I am curious

a m b i v a l e n c e

"From 18 to 22 you meet a lot of temporary people."


You’re not fucking poetic and most days I’m glad for it but some days I really ache for it, I do, I know how it feels to ache like that, I’ve broken enough bones in my body to feel the ache deep down inside them when it rains, and it’s like it’s constantly drizzling inside me when you’re quiet, or when you’re here but not really here and I watch the way you look at things, and just once I wish your eyes would burn for me like that when you’re not holding a bottle. Those people that everyone writes about falling in love with do not exist, they can’t exist because no one is that way all the time, no one makes you coffee every morning because we’re human and eventually we get tired and forget, they don’t eat pomegranates and leak blood all over the kitchen floor and laugh over the mess. They don’t always hold you when you need holding and they don’t always know the right thing to say, and sometimes they don’t even say anything at all. They never know why you’re crying.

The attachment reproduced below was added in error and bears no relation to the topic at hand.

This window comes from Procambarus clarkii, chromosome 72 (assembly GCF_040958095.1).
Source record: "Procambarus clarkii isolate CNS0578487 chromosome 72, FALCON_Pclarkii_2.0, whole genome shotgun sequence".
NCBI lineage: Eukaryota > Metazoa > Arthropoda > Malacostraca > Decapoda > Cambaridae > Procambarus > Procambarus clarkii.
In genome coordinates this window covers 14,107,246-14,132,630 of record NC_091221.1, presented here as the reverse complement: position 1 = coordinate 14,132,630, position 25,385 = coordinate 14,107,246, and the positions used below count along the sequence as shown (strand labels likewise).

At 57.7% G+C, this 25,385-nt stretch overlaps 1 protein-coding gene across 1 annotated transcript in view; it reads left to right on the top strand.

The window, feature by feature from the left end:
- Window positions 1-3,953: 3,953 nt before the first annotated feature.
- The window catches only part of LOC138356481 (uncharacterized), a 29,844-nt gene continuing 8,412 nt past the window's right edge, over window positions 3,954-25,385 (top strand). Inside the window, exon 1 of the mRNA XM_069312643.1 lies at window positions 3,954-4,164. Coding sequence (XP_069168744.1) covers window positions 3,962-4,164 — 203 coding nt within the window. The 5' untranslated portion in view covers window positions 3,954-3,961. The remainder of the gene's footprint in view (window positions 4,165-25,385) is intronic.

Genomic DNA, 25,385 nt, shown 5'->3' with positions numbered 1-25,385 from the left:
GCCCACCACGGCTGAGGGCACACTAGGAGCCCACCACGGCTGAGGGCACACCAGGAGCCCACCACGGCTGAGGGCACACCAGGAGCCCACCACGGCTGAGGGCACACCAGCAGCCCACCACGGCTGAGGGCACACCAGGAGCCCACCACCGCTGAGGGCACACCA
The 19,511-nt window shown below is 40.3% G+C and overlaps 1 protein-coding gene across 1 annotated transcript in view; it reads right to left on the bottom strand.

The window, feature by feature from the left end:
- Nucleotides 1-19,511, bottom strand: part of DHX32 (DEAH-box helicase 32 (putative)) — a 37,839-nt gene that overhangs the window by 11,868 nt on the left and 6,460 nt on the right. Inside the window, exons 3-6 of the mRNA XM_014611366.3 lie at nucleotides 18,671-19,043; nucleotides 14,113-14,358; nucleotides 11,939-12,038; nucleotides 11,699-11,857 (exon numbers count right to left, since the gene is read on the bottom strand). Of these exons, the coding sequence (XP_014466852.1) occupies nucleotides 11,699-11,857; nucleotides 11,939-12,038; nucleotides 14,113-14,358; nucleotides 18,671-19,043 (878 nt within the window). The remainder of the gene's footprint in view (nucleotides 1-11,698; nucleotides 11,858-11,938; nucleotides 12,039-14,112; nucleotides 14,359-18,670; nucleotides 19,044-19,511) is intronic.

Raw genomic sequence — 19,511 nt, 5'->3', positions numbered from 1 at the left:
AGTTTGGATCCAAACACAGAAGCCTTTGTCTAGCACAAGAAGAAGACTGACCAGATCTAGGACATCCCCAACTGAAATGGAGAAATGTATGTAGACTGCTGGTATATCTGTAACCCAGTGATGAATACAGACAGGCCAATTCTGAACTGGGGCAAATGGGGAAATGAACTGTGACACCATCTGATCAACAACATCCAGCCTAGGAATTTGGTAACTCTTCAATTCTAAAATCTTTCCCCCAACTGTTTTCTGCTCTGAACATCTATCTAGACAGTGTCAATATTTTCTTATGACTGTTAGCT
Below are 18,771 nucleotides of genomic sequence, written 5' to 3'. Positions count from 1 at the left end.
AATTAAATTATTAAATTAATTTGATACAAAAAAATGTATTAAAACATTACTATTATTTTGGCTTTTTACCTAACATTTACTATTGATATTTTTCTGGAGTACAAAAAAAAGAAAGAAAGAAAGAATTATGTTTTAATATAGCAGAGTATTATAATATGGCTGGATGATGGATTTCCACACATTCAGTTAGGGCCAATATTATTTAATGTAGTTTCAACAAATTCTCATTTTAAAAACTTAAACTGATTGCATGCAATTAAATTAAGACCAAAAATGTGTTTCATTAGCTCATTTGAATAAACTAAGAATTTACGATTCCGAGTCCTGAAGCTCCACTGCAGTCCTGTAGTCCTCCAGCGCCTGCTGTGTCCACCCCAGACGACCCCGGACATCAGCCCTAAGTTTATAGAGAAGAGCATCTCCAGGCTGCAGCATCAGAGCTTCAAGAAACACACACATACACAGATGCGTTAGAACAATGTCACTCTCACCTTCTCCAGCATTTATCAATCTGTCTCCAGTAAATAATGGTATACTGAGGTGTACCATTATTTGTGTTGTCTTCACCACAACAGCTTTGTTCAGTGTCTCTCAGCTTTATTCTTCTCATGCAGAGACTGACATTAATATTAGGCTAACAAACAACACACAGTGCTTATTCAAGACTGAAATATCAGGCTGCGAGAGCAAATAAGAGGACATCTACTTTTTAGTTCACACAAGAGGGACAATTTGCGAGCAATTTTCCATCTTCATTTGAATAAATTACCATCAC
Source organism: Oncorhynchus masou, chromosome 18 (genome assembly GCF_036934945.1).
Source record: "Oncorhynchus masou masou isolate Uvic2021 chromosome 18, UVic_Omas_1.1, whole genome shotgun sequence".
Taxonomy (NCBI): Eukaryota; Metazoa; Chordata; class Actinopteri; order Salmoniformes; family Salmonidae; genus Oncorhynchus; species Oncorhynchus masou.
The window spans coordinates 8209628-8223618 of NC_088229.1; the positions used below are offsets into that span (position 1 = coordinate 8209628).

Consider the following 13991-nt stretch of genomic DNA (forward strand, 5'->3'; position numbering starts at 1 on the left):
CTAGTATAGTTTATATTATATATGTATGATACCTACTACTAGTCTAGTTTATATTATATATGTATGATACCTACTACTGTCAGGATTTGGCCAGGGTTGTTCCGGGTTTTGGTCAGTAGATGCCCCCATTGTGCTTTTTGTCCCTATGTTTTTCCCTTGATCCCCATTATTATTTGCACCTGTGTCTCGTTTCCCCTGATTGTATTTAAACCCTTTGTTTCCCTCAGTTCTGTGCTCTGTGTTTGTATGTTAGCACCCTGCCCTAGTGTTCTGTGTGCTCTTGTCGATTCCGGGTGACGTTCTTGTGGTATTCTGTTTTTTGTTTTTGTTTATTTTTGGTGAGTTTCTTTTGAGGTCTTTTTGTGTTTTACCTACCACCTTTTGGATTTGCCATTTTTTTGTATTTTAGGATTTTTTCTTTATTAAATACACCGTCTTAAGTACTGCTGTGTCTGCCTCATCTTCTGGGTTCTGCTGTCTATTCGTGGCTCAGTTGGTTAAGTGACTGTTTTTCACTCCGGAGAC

Who the hell eats pomegranates anyway?

She’s poetic in the way that I don’t understand half the shit that she says. But it’s still drizzling inside me when she looks right through me and doesn’t say anything at all, and I guess you could call that poetry too, but I wouldn’t. It just hurts.


"Never apologize for burning too brightly or collapsing into yourself every night. That is how galaxies are made."

"Many adults are put off when youngsters pose scientific questions. Children ask why the sun is yellow, or what a dream is, or how deep you can dig a hole, or when is the world’s birthday, or why we have toes. Too many teachers and parents answer with irritation or ridicule, or quickly move on to something else. Why adults should pretend to omniscience before a five-year-old, I can’t for the life of me understand. What’s wrong with admitting that you don’t know? Children soon recognize that somehow this kind of question annoys many adults. A few more experiences like this, and another child has been lost to science. There are many better responses. If we have an idea of the answer, we could try to explain. If we don’t, we could go to the encyclopedia or the library. Or we might say to the child: “I don’t know the answer. Maybe no one knows. Maybe when you grow up, you’ll be the first to find out."